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One rai of garden out in the boonies......any suggestions?


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Land is topped off, looks like good soil, nice and level.

 

I am looking for a simple, relatively low cost, low maintenance garden.  

 

Even if your idea is 100% 'grass' or what passes for grass here, can you advise what type how to sow it/lay it?

 

Crossed my mind to do part of the garden as a zen type thing, gravel and boulders!

 

If you have any photos of what you have done that would be greatly appreciated.

Edited by Will B Good
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You must determine local pests. For example, I found out our new house in Nonthaburi was built upon riverfill clay. Along with that clay fill came a million snails, which eat almost everything but I have learned that certain plants are impervious to their efforts.

 

I would vote for the zen, called xeriscaping. Low water requirements, low maintenance. Cactus, red button ginger, thick ,waxy leafed plantings. I'm in process of planning conversion of our lawn and garden area this year.

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3 minutes ago, tonray said:

You must determine local pests. For example, I found out our new house in Nonthaburi was built upon riverfill clay. Along with that clay fill came a million snails, which eat almost everything but I have learned that certain plants are impervious to their efforts.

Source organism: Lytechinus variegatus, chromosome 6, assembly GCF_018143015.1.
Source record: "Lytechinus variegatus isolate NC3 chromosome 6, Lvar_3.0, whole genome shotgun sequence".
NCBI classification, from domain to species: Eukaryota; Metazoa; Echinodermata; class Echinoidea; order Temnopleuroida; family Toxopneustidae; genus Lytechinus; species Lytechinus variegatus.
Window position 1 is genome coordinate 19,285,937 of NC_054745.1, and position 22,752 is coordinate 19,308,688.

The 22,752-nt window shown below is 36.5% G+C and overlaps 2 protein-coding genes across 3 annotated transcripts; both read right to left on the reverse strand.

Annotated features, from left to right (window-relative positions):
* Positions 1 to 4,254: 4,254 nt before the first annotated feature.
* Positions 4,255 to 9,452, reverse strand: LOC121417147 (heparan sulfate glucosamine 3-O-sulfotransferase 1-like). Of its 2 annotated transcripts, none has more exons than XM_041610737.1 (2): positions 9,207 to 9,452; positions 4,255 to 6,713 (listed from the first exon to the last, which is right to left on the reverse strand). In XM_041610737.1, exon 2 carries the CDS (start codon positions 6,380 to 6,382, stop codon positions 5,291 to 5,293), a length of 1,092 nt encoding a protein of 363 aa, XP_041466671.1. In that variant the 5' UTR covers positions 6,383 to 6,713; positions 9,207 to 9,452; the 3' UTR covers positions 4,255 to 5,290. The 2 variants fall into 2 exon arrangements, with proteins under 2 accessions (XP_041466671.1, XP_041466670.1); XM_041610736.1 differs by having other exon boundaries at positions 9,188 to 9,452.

I would vote for the zen, called xeriscaping. Low water requirements, low maintenance. Cactus, red button ginger, thick ,waxy leafed plantings. I'm in process of planning conversion of our lawn and garden area this year.

Wow...thanks for that.

 

I was watching a Japanese channel recently showcasing these gardens (xeriscaping.....a new word for me) they look the like the dogs..........going to give that some serious consideration.

 

Cheers.

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A lot depends where you live and what soil type. I'm close to the beach, the ground is very sandy. I started with Nor Noi grass and it struggled.

 

Then Malaysian grass ( never planted any at this point) started to take a healthy hold. I then added some Malaysian grass turfs in different places and it didn't take long to take over. I'm no grass expert but apparently Malaysian grass is quite hardy and can take to sandy soil. It does like water though.